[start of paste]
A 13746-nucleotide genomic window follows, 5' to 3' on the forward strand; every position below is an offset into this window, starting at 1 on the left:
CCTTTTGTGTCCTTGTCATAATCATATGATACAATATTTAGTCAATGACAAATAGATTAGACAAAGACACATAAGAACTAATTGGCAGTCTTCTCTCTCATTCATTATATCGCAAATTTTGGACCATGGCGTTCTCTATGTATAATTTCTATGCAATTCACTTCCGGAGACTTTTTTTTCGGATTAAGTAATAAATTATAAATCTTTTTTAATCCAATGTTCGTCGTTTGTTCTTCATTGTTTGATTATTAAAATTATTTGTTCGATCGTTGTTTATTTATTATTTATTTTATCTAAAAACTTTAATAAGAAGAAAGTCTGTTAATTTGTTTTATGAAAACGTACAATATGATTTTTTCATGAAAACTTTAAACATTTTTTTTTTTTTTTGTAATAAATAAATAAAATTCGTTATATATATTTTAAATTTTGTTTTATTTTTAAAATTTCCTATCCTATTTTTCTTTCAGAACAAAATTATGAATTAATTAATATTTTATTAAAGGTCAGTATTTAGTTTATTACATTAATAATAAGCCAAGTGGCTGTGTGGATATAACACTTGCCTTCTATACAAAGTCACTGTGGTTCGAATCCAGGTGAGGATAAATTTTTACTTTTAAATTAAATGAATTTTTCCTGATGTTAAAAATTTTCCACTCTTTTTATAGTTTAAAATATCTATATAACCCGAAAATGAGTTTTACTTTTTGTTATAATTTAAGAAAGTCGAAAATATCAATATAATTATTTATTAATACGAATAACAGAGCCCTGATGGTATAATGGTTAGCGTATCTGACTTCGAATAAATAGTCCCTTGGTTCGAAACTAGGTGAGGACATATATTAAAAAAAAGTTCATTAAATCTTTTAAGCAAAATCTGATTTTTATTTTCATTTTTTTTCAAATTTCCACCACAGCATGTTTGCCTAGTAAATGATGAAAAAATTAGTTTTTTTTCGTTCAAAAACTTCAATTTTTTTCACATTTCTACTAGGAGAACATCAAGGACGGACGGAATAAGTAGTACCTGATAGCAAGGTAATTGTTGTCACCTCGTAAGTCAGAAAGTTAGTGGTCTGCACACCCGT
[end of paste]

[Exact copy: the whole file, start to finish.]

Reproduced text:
A 13746-nucleotide genomic window follows, 5' to 3' on the forward strand; every position below is an offset into this window, starting at 1 on the left:
CCTTTTGTGTCCTTGTCATAATCATATGATACAATATTTAGTCAATGACAAATAGATTAGACAAAGACACATAAGAACTAATTGGCAGTCTTCTCTCTCATTCATTATATCGCAAATTTTGGACCATGGCGTTCTCTATGTATAATTTCTATGCAATTCACTTCCGGAGACTTTTTTTTCGGATTAAGTAATAAATTATAAATCTTTTTTAATCCAATGTTCGTCGTTTGTTCTTCATTGTTTGATTATTAAAATTATTTGTTCGATCGTTGTTTATTTATTATTTATTTTATCTAAAAACTTTAATAAGAAGAAAGTCTGTTAATTTGTTTTATGAAAACGTACAATATGATTTTTTCATGAAAACTTTAAACATTTTTTTTTTTTTTTGTAATAAATAAATAAAATTCGTTATATATATTTTAAATTTTGTTTTATTTTTAAAATTTCCTATCCTATTTTTCTTTCAGAACAAAATTATGAATTAATTAATATTTTATTAAAGGTCAGTATTTAGTTTATTACATTAATAATAAGCCAAGTGGCTGTGTGGATATAACACTTGCCTTCTATACAAAGTCACTGTGGTTCGAATCCAGGTGAGGATAAATTTTTACTTTTAAATTAAATGAATTTTTCCTGATGTTAAAAATTTTCCACTCTTTTTATAGTTTAAAATATCTATATAACCCGAAAATGAGTTTTACTTTTTGTTATAATTTAAGAAAGTCGAAAATATCAATATAATTATTTATTAATACGAATAACAGAGCCCTGATGGTATAATGGTTAGCGTATCTGACTTCGAATAAATAGTCCCTTGGTTCGAAACTAGGTGAGGACATATATTAAAAAAAAGTTCATTAAATCTTTTAAGCAAAATCTGATTTTTATTTTCATTTTTTTTCAAATTTCCACCACAGCATGTTTGCCTAGTAAATGATGAAAAAATTAGTTTTTTTTCGTTCAAAAACTTCAATTTTTTTCACATTTCTACTAGGAGAACATCAAGGACGGACGGAATAAGTAGTACCTGATAGCAAGGTAATTGTTGTCACCTCGTAAGTCAGAAAGTTAGTGGTCTGCACACCCGT